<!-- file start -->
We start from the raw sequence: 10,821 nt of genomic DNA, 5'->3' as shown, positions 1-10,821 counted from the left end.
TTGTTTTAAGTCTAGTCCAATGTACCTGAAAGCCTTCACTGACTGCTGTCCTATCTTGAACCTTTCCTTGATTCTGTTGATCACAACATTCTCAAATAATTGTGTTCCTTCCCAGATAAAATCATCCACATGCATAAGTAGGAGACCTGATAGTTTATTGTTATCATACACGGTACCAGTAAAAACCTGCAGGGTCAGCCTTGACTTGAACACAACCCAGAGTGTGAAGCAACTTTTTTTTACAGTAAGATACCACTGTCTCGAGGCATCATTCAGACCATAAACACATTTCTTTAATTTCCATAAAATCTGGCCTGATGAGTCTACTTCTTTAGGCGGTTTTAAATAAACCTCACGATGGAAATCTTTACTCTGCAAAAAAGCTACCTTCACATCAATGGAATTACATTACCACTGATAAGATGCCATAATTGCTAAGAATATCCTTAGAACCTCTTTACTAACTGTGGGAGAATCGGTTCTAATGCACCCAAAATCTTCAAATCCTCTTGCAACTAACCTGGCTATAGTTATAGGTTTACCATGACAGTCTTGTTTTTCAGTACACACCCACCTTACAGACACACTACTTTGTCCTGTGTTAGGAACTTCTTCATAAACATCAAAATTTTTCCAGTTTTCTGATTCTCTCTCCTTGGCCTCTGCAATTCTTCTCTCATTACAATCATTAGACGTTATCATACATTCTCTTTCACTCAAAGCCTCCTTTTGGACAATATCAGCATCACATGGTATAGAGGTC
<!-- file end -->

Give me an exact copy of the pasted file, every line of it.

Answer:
We start from the raw sequence: 10,821 nt of genomic DNA, 5'->3' as shown, positions 1-10,821 counted from the left end.
TTGTTTTAAGTCTAGTCCAATGTACCTGAAAGCCTTCACTGACTGCTGTCCTATCTTGAACCTTTCCTTGATTCTGTTGATCACAACATTCTCAAATAATTGTGTTCCTTCCCAGATAAAATCATCCACATGCATAAGTAGGAGACCTGATAGTTTATTGTTATCATACACGGTACCAGTAAAAACCTGCAGGGTCAGCCTTGACTTGAACACAACCCAGAGTGTGAAGCAACTTTTTTTTACAGTAAGATACCACTGTCTCGAGGCATCATTCAGACCATAAACACATTTCTTTAATTTCCATAAAATCTGGCCTGATGAGTCTACTTCTTTAGGCGGTTTTAAATAAACCTCACGATGGAAATCTTTACTCTGCAAAAAAGCTACCTTCACATCAATGGAATTACATTACCACTGATAAGATGCCATAATTGCTAAGAATATCCTTAGAACCTCTTTACTAACTGTGGGAGAATCGGTTCTAATGCACCCAAAATCTTCAAATCCTCTTGCAACTAACCTGGCTATAGTTATAGGTTTACCATGACAGTCTTGTTTTTCAGTACACACCCACCTTACAGACACACTACTTTGTCCTGTGTTAGGAACTTCTTCATAAACATCAAAATTTTTCCAGTTTTCTGATTCTCTCTCCTTGGCCTCTGCAATTCTTCTCTCATTACAATCATTAGACGTTATCATACATTCTCTTTCACTCAAAGCCTCCTTTTGGACAATATCAGCATCACATGGTATAGAGGTC